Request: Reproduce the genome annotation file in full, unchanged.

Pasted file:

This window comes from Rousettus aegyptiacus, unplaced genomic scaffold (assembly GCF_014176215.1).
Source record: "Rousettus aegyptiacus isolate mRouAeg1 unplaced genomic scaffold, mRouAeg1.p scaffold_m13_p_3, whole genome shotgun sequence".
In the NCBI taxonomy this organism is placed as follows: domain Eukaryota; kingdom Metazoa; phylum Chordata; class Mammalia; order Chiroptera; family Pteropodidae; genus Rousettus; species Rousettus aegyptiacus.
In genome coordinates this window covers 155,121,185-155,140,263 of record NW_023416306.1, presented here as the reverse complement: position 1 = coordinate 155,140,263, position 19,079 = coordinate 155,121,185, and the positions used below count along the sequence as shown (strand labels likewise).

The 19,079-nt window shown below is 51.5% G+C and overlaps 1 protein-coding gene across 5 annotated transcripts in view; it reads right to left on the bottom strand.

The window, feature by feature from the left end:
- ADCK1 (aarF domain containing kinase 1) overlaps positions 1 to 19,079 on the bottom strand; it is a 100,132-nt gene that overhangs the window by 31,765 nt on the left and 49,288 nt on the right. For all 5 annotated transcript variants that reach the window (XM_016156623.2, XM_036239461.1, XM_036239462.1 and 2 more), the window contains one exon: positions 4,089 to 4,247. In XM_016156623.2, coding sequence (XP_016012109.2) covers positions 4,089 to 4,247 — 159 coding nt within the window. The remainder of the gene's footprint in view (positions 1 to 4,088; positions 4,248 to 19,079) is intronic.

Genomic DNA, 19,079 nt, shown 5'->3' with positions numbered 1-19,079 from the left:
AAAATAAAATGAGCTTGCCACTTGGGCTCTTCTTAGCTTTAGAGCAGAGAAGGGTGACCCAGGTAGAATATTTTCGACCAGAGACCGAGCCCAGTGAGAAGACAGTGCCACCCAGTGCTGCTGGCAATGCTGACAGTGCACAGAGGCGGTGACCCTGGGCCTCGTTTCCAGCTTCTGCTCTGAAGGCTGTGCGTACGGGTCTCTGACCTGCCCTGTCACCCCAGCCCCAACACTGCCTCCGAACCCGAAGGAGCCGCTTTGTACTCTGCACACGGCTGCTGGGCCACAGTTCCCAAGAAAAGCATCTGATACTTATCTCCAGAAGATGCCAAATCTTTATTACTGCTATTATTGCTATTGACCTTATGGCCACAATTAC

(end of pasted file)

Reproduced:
This window comes from Rousettus aegyptiacus, unplaced genomic scaffold (assembly GCF_014176215.1).
Source record: "Rousettus aegyptiacus isolate mRouAeg1 unplaced genomic scaffold, mRouAeg1.p scaffold_m13_p_3, whole genome shotgun sequence".
In the NCBI taxonomy this organism is placed as follows: domain Eukaryota; kingdom Metazoa; phylum Chordata; class Mammalia; order Chiroptera; family Pteropodidae; genus Rousettus; species Rousettus aegyptiacus.
In genome coordinates this window covers 155,121,185-155,140,263 of record NW_023416306.1, presented here as the reverse complement: position 1 = coordinate 155,140,263, position 19,079 = coordinate 155,121,185, and the positions used below count along the sequence as shown (strand labels likewise).

The 19,079-nt window shown below is 51.5% G+C and overlaps 1 protein-coding gene across 5 annotated transcripts in view; it reads right to left on the bottom strand.

The window, feature by feature from the left end:
- ADCK1 (aarF domain containing kinase 1) overlaps positions 1 to 19,079 on the bottom strand; it is a 100,132-nt gene that overhangs the window by 31,765 nt on the left and 49,288 nt on the right. For all 5 annotated transcript variants that reach the window (XM_016156623.2, XM_036239461.1, XM_036239462.1 and 2 more), the window contains one exon: positions 4,089 to 4,247. In XM_016156623.2, coding sequence (XP_016012109.2) covers positions 4,089 to 4,247 — 159 coding nt within the window. The remainder of the gene's footprint in view (positions 1 to 4,088; positions 4,248 to 19,079) is intronic.

Genomic DNA, 19,079 nt, shown 5'->3' with positions numbered 1-19,079 from the left:
AAAATAAAATGAGCTTGCCACTTGGGCTCTTCTTAGCTTTAGAGCAGAGAAGGGTGACCCAGGTAGAATATTTTCGACCAGAGACCGAGCCCAGTGAGAAGACAGTGCCACCCAGTGCTGCTGGCAATGCTGACAGTGCACAGAGGCGGTGACCCTGGGCCTCGTTTCCAGCTTCTGCTCTGAAGGCTGTGCGTACGGGTCTCTGACCTGCCCTGTCACCCCAGCCCCAACACTGCCTCCGAACCCGAAGGAGCCGCTTTGTACTCTGCACACGGCTGCTGGGCCACAGTTCCCAAGAAAAGCATCTGATACTTATCTCCAGAAGATGCCAAATCTTTATTACTGCTATTATTGCTATTGACCTTATGGCCACAATTAC